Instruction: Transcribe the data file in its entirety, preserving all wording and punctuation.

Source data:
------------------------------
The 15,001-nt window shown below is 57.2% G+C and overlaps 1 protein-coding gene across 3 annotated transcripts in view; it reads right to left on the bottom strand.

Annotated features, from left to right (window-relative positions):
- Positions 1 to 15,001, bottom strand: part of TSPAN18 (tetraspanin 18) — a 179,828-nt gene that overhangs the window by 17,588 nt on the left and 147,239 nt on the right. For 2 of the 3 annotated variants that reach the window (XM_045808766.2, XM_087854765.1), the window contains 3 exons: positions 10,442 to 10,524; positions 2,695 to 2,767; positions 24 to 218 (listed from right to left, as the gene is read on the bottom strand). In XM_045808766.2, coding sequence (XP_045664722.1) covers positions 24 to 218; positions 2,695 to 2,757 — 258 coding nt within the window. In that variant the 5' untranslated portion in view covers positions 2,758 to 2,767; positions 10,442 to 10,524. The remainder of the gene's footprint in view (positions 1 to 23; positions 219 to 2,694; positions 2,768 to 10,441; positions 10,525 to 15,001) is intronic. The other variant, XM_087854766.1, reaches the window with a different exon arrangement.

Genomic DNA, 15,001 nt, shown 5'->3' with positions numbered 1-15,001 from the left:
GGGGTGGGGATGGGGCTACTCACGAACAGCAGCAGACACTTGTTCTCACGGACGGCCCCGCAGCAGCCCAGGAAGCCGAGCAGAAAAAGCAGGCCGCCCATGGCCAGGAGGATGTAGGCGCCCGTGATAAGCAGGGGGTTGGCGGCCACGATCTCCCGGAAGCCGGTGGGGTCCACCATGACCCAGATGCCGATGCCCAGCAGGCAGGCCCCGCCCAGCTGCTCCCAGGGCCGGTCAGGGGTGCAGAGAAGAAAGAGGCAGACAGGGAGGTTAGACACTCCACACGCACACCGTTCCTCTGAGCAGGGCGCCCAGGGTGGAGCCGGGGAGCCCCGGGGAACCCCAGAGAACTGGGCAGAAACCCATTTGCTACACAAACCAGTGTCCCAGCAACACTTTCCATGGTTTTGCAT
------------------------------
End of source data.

The 15,001-nt window shown below is 57.2% G+C and overlaps 1 protein-coding gene across 3 annotated transcripts in view; it reads right to left on the bottom strand.

Annotated features, from left to right (window-relative positions):
- Positions 1 to 15,001, bottom strand: part of TSPAN18 (tetraspanin 18) — a 179,828-nt gene that overhangs the window by 17,588 nt on the left and 147,239 nt on the right. For 2 of the 3 annotated variants that reach the window (XM_045808766.2, XM_087854765.1), the window contains 3 exons: positions 10,442 to 10,524; positions 2,695 to 2,767; positions 24 to 218 (listed from right to left, as the gene is read on the bottom strand). In XM_045808766.2, coding sequence (XP_045664722.1) covers positions 24 to 218; positions 2,695 to 2,757 — 258 coding nt within the window. In that variant the 5' untranslated portion in view covers positions 2,758 to 2,767; positions 10,442 to 10,524. The remainder of the gene's footprint in view (positions 1 to 23; positions 219 to 2,694; positions 2,768 to 10,441; positions 10,525 to 15,001) is intronic. The other variant, XM_087854766.1, reaches the window with a different exon arrangement.

Genomic DNA, 15,001 nt, shown 5'->3' with positions numbered 1-15,001 from the left:
GGGGTGGGGATGGGGCTACTCACGAACAGCAGCAGACACTTGTTCTCACGGACGGCCCCGCAGCAGCCCAGGAAGCCGAGCAGAAAAAGCAGGCCGCCCATGGCCAGGAGGATGTAGGCGCCCGTGATAAGCAGGGGGTTGGCGGCCACGATCTCCCGGAAGCCGGTGGGGTCCACCATGACCCAGATGCCGATGCCCAGCAGGCAGGCCCCGCCCAGCTGCTCCCAGGGCCGGTCAGGGGTGCAGAGAAGAAAGAGGCAGACAGGGAGGTTAGACACTCCACACGCACACCGTTCCTCTGAGCAGGGCGCCCAGGGTGGAGCCGGGGAGCCCCGGGGAACCCCAGAGAACTGGGCAGAAACCCATTTGCTACACAAACCAGTGTCCCAGCAACACTTTCCATGGTTTTGCAT